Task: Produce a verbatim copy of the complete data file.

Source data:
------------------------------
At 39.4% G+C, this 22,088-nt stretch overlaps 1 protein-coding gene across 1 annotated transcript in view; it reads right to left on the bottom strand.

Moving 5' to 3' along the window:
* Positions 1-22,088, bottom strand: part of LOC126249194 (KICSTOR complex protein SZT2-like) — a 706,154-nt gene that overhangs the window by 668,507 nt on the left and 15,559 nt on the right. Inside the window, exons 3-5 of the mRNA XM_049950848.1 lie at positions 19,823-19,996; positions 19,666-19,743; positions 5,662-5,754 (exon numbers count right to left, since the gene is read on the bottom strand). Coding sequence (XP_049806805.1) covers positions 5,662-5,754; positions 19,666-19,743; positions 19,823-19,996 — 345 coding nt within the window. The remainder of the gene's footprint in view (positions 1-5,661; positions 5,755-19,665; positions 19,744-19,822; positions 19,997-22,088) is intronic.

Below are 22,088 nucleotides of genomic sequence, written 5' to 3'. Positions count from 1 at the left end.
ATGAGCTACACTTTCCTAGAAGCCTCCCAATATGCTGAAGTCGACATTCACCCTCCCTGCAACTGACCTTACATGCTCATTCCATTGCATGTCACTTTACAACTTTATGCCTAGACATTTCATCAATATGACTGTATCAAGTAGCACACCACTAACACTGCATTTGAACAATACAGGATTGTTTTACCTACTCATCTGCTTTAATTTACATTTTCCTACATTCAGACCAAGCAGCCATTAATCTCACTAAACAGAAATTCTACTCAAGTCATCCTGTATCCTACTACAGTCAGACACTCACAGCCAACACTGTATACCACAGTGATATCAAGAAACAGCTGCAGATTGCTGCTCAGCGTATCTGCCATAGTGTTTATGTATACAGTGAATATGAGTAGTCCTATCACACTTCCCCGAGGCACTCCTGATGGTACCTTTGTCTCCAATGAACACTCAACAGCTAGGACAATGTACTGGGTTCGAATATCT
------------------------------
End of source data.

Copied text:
At 39.4% G+C, this 22,088-nt stretch overlaps 1 protein-coding gene across 1 annotated transcript in view; it reads right to left on the bottom strand.

Moving 5' to 3' along the window:
* Positions 1-22,088, bottom strand: part of LOC126249194 (KICSTOR complex protein SZT2-like) — a 706,154-nt gene that overhangs the window by 668,507 nt on the left and 15,559 nt on the right. Inside the window, exons 3-5 of the mRNA XM_049950848.1 lie at positions 19,823-19,996; positions 19,666-19,743; positions 5,662-5,754 (exon numbers count right to left, since the gene is read on the bottom strand). Coding sequence (XP_049806805.1) covers positions 5,662-5,754; positions 19,666-19,743; positions 19,823-19,996 — 345 coding nt within the window. The remainder of the gene's footprint in view (positions 1-5,661; positions 5,755-19,665; positions 19,744-19,822; positions 19,997-22,088) is intronic.

Below are 22,088 nucleotides of genomic sequence, written 5' to 3'. Positions count from 1 at the left end.
ATGAGCTACACTTTCCTAGAAGCCTCCCAATATGCTGAAGTCGACATTCACCCTCCCTGCAACTGACCTTACATGCTCATTCCATTGCATGTCACTTTACAACTTTATGCCTAGACATTTCATCAATATGACTGTATCAAGTAGCACACCACTAACACTGCATTTGAACAATACAGGATTGTTTTACCTACTCATCTGCTTTAATTTACATTTTCCTACATTCAGACCAAGCAGCCATTAATCTCACTAAACAGAAATTCTACTCAAGTCATCCTGTATCCTACTACAGTCAGACACTCACAGCCAACACTGTATACCACAGTGATATCAAGAAACAGCTGCAGATTGCTGCTCAGCGTATCTGCCATAGTGTTTATGTATACAGTGAATATGAGTAGTCCTATCACACTTCCCCGAGGCACTCCTGATGGTACCTTTGTCTCCAATGAACACTCAACAGCTAGGACAATGTACTGGGTTCGAATATCT